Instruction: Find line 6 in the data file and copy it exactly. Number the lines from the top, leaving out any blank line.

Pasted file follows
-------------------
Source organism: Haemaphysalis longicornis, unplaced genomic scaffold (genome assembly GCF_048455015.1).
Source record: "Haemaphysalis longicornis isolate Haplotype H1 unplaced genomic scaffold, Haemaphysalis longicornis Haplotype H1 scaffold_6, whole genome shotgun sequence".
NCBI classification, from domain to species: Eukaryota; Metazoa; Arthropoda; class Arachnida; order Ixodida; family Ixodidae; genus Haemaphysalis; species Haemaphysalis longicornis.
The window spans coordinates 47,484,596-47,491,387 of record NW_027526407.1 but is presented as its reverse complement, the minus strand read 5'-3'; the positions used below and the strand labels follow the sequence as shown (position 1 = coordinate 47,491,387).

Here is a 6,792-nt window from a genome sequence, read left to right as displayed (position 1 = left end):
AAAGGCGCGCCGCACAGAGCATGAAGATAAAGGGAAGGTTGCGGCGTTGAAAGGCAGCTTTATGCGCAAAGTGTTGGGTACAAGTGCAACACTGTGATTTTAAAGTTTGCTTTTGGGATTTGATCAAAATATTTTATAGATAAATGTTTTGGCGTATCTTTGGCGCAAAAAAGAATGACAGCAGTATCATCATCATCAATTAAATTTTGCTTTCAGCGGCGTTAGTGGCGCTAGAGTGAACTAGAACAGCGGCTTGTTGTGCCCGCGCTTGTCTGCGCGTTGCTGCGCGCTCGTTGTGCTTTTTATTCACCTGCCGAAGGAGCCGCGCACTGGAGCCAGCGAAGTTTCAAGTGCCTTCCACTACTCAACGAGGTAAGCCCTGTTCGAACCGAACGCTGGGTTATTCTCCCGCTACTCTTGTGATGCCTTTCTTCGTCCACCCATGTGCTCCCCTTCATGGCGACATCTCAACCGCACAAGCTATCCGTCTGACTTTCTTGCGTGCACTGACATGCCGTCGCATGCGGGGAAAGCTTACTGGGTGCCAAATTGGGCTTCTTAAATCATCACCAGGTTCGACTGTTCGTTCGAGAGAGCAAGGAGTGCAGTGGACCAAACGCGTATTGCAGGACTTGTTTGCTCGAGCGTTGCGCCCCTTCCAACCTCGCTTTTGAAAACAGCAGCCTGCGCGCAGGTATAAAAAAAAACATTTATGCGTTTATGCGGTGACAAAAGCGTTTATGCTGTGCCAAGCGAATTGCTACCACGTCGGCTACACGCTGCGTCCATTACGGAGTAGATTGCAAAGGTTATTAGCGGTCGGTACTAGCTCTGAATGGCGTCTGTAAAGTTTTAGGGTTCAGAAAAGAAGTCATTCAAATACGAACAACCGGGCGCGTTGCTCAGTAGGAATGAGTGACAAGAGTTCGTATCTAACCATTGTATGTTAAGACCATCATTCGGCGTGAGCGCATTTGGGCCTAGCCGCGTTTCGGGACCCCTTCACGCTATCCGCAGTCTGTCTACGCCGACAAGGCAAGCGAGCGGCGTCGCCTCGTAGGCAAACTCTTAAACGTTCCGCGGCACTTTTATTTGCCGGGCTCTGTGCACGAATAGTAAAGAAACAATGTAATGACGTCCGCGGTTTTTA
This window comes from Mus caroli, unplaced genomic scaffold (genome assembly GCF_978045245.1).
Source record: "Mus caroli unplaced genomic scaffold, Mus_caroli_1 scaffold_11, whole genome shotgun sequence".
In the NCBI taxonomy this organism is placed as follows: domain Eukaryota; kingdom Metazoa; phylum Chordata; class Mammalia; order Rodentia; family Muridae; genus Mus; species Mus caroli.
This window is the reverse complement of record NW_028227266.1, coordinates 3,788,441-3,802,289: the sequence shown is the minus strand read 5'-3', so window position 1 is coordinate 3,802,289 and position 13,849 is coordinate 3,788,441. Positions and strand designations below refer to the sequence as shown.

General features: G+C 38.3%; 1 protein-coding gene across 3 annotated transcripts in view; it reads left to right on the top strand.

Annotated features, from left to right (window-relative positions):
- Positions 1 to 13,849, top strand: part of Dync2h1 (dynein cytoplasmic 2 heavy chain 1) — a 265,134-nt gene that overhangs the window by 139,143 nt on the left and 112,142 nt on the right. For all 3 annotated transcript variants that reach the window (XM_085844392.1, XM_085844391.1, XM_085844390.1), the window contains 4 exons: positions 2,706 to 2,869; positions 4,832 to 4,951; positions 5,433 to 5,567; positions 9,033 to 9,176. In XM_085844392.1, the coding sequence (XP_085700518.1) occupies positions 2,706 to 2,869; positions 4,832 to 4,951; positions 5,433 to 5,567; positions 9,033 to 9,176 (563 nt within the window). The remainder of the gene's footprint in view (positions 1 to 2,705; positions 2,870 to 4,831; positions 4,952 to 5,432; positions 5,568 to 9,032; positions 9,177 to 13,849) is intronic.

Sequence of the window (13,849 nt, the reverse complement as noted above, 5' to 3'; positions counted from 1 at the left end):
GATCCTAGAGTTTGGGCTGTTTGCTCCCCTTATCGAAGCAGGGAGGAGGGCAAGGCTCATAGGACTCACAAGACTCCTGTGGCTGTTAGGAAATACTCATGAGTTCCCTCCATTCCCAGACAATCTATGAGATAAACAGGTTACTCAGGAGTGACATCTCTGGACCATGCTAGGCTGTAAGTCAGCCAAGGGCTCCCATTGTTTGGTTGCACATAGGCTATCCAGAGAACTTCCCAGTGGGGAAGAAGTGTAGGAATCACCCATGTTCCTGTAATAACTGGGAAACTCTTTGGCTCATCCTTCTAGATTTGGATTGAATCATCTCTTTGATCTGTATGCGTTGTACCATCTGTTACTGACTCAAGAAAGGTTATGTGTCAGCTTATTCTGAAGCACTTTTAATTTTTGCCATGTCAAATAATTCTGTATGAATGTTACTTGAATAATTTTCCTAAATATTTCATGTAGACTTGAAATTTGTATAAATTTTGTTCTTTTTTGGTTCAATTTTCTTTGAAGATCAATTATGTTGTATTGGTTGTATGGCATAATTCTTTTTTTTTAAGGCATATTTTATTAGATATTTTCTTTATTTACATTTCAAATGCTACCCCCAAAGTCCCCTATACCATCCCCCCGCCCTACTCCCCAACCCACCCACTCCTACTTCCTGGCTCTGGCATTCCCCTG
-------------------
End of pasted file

AAAGGCGCGCCGCACAGAGCATGAAGATAAAGGGAAGGTTGCGGCGTTGAAAGGCAGCTTTATGCGCAAAGTGTTGGGTACAAGTGCAACACTGTGATTTTAAAGTTTGCTTTTGGGATTTGATCAAAATATTTTATAGATAAATGTTTTGGCGTATCTTTGGCGCAAAAAAGAATGACAGCAGTATCATCATCATCAATTAAATTTTGCTTTCAGCGGCGTTAGTGGCGCTAGAGTGAACTAGAACAGCGGCTTGTTGTGCCCGCGCTTGTCTGCGCGTTGCTGCGCGCTCGTTGTGCTTTTTATTCACCTGCCGAAGGAGCCGCGCACTGGAGCCAGCGAAGTTTCAAGTGCCTTCCACTACTCAACGAGGTAAGCCCTGTTCGAACCGAACGCTGGGTTATTCTCCCGCTACTCTTGTGATGCCTTTCTTCGTCCACCCATGTGCTCCCCTTCATGGCGACATCTCAACCGCACAAGCTATCCGTCTGACTTTCTTGCGTGCACTGACATGCCGTCGCATGCGGGGAAAGCTTACTGGGTGCCAAATTGGGCTTCTTAAATCATCACCAGGTTCGACTGTTCGTTCGAGAGAGCAAGGAGTGCAGTGGACCAAACGCGTATTGCAGGACTTGTTTGCTCGAGCGTTGCGCCCCTTCCAACCTCGCTTTTGAAAACAGCAGCCTGCGCGCAGGTATAAAAAAAAACATTTATGCGTTTATGCGGTGACAAAAGCGTTTATGCTGTGCCAAGCGAATTGCTACCACGTCGGCTACACGCTGCGTCCATTACGGAGTAGATTGCAAAGGTTATTAGCGGTCGGTACTAGCTCTGAATGGCGTCTGTAAAGTTTTAGGGTTCAGAAAAGAAGTCATTCAAATACGAACAACCGGGCGCGTTGCTCAGTAGGAATGAGTGACAAGAGTTCGTATCTAACCATTGTATGTTAAGACCATCATTCGGCGTGAGCGCATTTGGGCCTAGCCGCGTTTCGGGACCCCTTCACGCTATCCGCAGTCTGTCTACGCCGACAAGGCAAGCGAGCGGCGTCGCCTCGTAGGCAAACTCTTAAACGTTCCGCGGCACTTTTATTTGCCGGGCTCTGTGCACGAATAGTAAAGAAACAATGTAATGACGTCCGCGGTTTTTA